The Los Angeles County Board of Supervisors voted Tuesday to consider allowing bicyclists to ride on sidewalks and pushed back against aggressive enforcement of cycling violations.
Supervisor Hilda Solis called for implementing recommendations of the county’s Vision Zero plan, focusing specifically on a diversion program for minor cycling infractions and a plan to allow bikes on sidewalks.
“We have over $100 million in transportation improvements right now in the pipeline set for East Los Angeles to make our community more walkable, more safe, more bikeable and traffic-friendly.” Solis said.
“But until those improvements are made, we really have to understand that bicyclists are competing for space on that road, and oftentimes they don’t make it, and they get hit.”
Solis cited a Los Angeles Times investigation that found that since 2017, the sheriff’s department has made more than 44,000 bike stops, 70% of which involved Latino cyclists.
While 85% of individuals stopped were searched, illegal items were found 8% of the time and weapons were seized in less than 1% of stops.
“Some have referred to this practice as another version of `stop and frisk,”’ Solis said. “Residents should not … be punished by the sheriff’s department due to their poverty, the color of their skin, or the neighborhood.”
The Times analysis also found that residents of low-income neighborhoods were more likely to be stopped than those in affluent communities.
Biking advocates, including the Los Angeles County Bicycle Coalition, who say that cyclists and pedestrians have long been subjected to harsher penalties for minor infractions than motorists, expressed support for the plan.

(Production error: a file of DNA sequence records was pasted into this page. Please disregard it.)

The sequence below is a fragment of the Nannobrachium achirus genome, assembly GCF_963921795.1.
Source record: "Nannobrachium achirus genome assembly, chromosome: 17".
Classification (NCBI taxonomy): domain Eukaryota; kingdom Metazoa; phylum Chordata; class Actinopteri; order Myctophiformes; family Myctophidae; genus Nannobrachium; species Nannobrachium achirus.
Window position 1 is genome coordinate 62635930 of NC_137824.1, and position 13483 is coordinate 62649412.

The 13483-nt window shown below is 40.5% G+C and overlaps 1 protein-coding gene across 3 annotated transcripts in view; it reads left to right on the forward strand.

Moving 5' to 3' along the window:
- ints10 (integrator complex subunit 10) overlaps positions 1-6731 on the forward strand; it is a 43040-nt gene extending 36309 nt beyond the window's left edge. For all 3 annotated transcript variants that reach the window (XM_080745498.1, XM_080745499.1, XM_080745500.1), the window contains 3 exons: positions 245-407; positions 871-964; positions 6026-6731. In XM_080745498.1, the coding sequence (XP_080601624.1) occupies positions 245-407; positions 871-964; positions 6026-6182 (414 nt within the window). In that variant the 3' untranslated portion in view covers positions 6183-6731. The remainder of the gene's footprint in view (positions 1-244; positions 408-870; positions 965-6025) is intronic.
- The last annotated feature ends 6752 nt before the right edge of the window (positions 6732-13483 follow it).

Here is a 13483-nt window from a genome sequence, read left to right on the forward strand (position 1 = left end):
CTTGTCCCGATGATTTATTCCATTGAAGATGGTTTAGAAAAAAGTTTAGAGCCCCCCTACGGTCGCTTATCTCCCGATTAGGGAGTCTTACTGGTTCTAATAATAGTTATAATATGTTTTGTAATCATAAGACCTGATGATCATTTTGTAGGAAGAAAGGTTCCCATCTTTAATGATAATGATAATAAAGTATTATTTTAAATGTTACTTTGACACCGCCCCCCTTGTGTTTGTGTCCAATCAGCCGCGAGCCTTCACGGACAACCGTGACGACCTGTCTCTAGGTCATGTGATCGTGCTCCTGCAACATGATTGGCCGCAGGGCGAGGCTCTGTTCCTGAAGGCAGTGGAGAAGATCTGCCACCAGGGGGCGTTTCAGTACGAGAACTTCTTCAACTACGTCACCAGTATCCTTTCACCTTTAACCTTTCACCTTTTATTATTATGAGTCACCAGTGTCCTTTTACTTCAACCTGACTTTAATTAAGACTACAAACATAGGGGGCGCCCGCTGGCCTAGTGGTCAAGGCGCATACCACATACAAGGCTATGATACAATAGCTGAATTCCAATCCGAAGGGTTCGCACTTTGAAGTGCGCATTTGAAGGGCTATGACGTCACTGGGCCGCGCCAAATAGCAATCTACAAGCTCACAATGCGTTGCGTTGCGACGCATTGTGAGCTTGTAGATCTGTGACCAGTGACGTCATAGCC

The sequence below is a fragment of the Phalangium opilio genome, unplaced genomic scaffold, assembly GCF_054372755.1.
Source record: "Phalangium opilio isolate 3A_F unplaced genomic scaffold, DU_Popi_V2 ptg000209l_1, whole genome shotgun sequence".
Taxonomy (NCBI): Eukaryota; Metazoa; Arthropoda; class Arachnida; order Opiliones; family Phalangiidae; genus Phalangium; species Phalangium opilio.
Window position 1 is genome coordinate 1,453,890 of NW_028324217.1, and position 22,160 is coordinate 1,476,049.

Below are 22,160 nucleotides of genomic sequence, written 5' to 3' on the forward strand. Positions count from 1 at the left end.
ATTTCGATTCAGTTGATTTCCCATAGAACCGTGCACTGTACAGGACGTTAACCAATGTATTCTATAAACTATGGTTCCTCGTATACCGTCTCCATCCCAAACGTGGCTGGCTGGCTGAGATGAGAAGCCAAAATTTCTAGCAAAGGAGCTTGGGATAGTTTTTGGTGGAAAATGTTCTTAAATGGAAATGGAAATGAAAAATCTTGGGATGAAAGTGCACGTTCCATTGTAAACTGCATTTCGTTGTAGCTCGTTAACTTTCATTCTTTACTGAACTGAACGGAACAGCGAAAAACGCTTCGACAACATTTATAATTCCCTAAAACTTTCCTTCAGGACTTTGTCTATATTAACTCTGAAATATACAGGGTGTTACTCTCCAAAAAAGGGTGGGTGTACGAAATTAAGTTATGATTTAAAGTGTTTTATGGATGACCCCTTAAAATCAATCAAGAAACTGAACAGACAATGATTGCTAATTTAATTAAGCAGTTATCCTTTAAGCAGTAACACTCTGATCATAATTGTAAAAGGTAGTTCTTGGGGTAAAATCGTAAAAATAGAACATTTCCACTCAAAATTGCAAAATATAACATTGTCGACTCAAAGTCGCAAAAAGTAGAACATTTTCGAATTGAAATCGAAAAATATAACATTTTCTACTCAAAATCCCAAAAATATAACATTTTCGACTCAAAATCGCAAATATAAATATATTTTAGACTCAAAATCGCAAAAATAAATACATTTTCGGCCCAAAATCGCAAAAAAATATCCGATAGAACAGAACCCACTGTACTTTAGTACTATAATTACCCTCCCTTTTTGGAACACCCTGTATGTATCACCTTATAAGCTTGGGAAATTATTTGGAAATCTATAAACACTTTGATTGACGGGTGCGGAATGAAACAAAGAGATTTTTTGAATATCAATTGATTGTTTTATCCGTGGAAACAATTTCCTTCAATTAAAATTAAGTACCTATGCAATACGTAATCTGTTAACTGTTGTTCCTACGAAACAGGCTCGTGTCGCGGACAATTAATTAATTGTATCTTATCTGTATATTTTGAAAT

Several pointed out that the city of Los Angeles and other municipalities allow riding on the sidewalk and few residents know exactly where the city-county boundaries lie.
Supervisor Janice Hahn said she was “shocked” by the newspaper story.
“Until we formally change the law … and until we create more bike laws … I hope that our sheriff will continue to work to prevent racial bias and unwarranted stops and searches in his department,” Hahn said.
Supervisor Holly Mitchell said she was not surprised, based on decades of “driving while Black” experiences in which Black drivers are targeted by law enforcement.
Mitchell read aloud from a sheriff’s department statement saying that it is “not conducting traffic stops of persons obviously engaged in the use of a bicycle for exercise or amusement.”
“I’m not quite sure how law enforcement can visually determine whether a person is choosing to ride to get to school, to get to work, for recreation, for exercise, to ease traffic congestion, to improve air quality,” Mitchell said.
Mitchell offered an amendment to Solis’ motion directing the Office of Inspector General and county lawyers to review the sheriff’s department enforcement practices and whether they are in line with the county’s anti-racism and other policies.
The board approved the motion as amended. Staffers were given 90 days to come up with plans for a diversion program for cyclists and pedestrians and to consider an ordinance allowing riders to use sidewalks.